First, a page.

Eyewear-makers stand to gain loads from these apps. For one thing, advances in face-mapping technology translate well to stuff you wear on your face—which is why cosmetic brands like L'Oreal, Cover Girl, and Sephora have each developed their own versions of virtual try-on for makeup. It also reduces some of the friction in buying eyeglasses, and not only for the consumer; brands like Warby Parker can't keep their show floors stocked with every single frame or offer all of them for home try-on.

Eve's HomeKit-Enabled Light Strip Now Available For Purchase, by Juli Clover, MacRumors

First announced at CES, the Eve Light Strip is advertised as the brightest HomeKit-enabled LED strip to date with 1,800 lumens and support for full-spectrum white and millions of colors.


Navigation Should Be Boring, by Allen Pike

With a delightfully boring navigation scheme, users don’t need to learn how to explore your app. Their “attention span budget” can thus be spent considering how your new thing can fit into their lives, rather than trying to recall how many fingers they’re supposed to drag from the left side of the screen in order to pull out the Alternate Quick Access Wheel.

Despair, Ty Name Is App Store, by Daniel Kennett

When this tiny blip in the App Store’s CDN propagation goes away, I’ll forget about it soon enough. Hell, in the morning this post will probably seem melodramatic even to me, even if the problem is still ongoing. Especially if it’s resolved.

I’m writing this for the next time I’m sitting at my laptop at 2am, head in my hands, wondering why I’m gambling my livelihood and reputation on a company that takes 30% of my app’s sales and delivers, well… this.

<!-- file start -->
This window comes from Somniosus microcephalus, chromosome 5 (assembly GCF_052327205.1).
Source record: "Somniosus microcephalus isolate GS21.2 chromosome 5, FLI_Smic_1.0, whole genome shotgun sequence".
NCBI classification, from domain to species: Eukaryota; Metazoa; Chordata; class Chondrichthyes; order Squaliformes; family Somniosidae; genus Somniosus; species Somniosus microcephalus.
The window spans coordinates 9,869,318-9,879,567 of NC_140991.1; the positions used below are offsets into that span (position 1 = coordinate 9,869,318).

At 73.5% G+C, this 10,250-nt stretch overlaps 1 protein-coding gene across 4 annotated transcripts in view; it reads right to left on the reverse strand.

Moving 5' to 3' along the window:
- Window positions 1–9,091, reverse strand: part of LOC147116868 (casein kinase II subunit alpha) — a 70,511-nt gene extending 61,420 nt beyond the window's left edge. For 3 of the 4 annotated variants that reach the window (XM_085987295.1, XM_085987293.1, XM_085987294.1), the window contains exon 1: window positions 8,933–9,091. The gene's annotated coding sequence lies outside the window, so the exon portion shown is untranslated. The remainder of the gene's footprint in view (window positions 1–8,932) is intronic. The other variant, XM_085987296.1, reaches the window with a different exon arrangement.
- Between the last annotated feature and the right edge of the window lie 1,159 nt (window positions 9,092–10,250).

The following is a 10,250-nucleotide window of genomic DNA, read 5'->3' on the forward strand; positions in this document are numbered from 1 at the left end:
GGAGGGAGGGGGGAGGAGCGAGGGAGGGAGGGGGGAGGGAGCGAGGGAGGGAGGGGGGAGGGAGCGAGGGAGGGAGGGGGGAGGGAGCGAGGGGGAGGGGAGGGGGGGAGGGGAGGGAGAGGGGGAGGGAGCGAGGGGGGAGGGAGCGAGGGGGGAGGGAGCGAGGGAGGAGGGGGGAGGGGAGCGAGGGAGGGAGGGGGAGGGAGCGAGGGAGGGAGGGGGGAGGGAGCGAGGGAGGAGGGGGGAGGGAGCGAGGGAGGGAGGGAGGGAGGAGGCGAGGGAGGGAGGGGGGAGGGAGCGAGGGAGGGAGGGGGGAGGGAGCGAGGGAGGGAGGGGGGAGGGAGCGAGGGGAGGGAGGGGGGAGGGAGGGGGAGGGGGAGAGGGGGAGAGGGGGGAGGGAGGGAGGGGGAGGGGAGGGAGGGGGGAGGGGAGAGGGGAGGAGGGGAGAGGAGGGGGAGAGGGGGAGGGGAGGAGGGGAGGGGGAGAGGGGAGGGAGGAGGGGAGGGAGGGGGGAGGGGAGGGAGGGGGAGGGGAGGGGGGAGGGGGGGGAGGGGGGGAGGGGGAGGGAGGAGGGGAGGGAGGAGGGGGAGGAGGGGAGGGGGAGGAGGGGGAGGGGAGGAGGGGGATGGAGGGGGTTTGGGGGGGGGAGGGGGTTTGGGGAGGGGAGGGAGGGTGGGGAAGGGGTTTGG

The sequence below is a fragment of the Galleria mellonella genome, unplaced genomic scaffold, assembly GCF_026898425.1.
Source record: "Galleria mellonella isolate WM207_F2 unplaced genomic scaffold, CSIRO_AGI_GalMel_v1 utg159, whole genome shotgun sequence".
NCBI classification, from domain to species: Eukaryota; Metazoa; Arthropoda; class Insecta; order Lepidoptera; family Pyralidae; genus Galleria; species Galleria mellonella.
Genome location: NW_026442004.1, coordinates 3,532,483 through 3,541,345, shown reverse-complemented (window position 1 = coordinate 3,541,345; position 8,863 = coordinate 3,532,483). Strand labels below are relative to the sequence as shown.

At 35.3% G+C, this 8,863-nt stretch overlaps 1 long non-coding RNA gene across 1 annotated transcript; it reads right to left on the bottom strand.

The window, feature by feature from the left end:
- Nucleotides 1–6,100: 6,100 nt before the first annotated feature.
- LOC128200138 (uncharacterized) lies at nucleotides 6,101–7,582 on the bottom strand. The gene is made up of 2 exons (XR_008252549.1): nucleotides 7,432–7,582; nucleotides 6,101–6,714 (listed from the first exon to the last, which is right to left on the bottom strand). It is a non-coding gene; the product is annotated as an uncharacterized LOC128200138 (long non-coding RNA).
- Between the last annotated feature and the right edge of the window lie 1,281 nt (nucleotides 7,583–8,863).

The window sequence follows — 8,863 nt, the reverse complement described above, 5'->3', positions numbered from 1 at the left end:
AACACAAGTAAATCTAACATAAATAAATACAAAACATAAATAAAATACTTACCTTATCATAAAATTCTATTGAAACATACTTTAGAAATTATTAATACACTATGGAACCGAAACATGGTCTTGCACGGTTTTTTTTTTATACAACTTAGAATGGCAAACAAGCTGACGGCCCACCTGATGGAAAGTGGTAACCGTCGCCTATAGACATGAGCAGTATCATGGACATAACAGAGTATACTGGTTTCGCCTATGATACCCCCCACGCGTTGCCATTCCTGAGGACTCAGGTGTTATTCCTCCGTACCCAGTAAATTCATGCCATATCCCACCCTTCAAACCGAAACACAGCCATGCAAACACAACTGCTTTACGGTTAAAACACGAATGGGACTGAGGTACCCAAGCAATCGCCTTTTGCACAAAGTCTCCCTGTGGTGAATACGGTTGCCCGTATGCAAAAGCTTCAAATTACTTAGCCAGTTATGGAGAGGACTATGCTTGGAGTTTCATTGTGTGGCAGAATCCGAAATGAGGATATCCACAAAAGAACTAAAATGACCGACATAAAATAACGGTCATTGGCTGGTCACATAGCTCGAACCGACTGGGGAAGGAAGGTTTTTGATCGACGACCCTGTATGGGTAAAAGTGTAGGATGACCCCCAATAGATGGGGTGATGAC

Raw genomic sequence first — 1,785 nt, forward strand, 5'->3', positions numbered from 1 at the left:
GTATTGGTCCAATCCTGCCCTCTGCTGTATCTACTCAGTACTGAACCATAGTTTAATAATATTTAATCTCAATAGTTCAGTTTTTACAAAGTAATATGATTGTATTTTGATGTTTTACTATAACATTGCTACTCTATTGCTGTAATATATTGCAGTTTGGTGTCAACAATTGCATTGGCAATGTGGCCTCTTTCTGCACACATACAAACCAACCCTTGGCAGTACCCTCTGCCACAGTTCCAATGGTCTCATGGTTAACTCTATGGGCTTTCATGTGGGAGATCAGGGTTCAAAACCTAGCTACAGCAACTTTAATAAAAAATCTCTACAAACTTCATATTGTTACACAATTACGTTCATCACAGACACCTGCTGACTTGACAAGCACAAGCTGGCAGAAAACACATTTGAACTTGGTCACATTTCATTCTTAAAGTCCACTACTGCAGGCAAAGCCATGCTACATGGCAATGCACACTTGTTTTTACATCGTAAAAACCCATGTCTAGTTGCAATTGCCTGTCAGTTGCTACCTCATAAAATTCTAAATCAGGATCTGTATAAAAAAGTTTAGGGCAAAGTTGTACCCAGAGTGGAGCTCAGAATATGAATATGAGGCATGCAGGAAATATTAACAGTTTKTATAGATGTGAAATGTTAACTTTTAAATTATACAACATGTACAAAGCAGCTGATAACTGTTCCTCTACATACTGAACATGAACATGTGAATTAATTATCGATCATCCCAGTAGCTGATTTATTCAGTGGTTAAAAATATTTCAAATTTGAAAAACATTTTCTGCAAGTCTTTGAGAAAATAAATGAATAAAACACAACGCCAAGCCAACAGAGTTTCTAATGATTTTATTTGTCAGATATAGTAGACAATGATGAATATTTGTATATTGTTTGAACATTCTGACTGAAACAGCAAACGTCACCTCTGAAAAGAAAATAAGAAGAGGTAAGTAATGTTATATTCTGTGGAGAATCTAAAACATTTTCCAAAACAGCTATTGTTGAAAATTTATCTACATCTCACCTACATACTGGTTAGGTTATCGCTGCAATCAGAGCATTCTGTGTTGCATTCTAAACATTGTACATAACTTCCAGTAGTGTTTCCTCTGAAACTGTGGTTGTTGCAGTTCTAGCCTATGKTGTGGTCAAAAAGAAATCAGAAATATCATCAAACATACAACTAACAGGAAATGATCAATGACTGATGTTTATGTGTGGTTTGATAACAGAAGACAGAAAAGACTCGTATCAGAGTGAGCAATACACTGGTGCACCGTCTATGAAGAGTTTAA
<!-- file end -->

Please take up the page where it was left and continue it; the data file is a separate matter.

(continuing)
Tech Is Splitting The U.S. Work Force In Two, by Edurado Porter, New York Times

The forecast of an America where robots do all the work while humans live off some yet-to-be-invented welfare program may be a Silicon Valley pipe dream. But automation is changing the nature of work, flushing workers without a college degree out of productive industries, like manufacturing and high-tech services, and into tasks with meager wages and no prospect for advancement.


The Inventor Of The Hololens Just Left Apple, by Janko Roettgers, Variety

AR/VR pioneer and Hololens co-inventor Avi Bar-Zeev left Apple last month, Variety has learned. Bar-Zeev had been working on Apple’s augmented reality headset, which the company has been developing in secret for a possible 2020 launch.

Bar-Zeev confirmed his departure when contacted by Variety, saying: “I left my full-time position at Apple in January. I had the best exit one can imagine. I have only nice things to say about Apple and won’t comment on any specific product plans.” He added that he planned to consult in the AR space while “noodling” on the next big thing.

How Slack's New Logo Became A Lightning Rod For Everything Bad On The Internet, by Nicole Nguyen, BuzzFeed

Designers in 2019 face all kinds of challenges. One of them: figuring out how trolls are going to turn their logos into swastikas or human genitalia.

Bottom of the Page

Welcome to the Year of the Pig. Here's another chance to set New Year resolutions.

(Of course, there is no reason why one can only set New Year resolutions at the transition to a new year on some random calendar system. One can definitely set new resolutions, form new habits, or change to a new diet anytime.)


I uses my iPhone for both work and personal life. (This is probably what many iPhone customers do too.) And I want to set a different Do-Not-Disturb schedule for work-related notifications and personal-life notifications.

There are some apps that I only use for work (hello Microsoft!) and there are other apps that I only use outside of work. And then there are also apps that I use for both work and play.

Getting the user experience just right for a finer control of Do-Not-Disturb is not going to be easy. (There is a team messaging app that I use at work that has such a 'fine' control of notifications that I've spend multiple days playing around with the settings to get things right.) But if anybody can solve a UX problem, it has to be Apple, right?


Thanks for reading.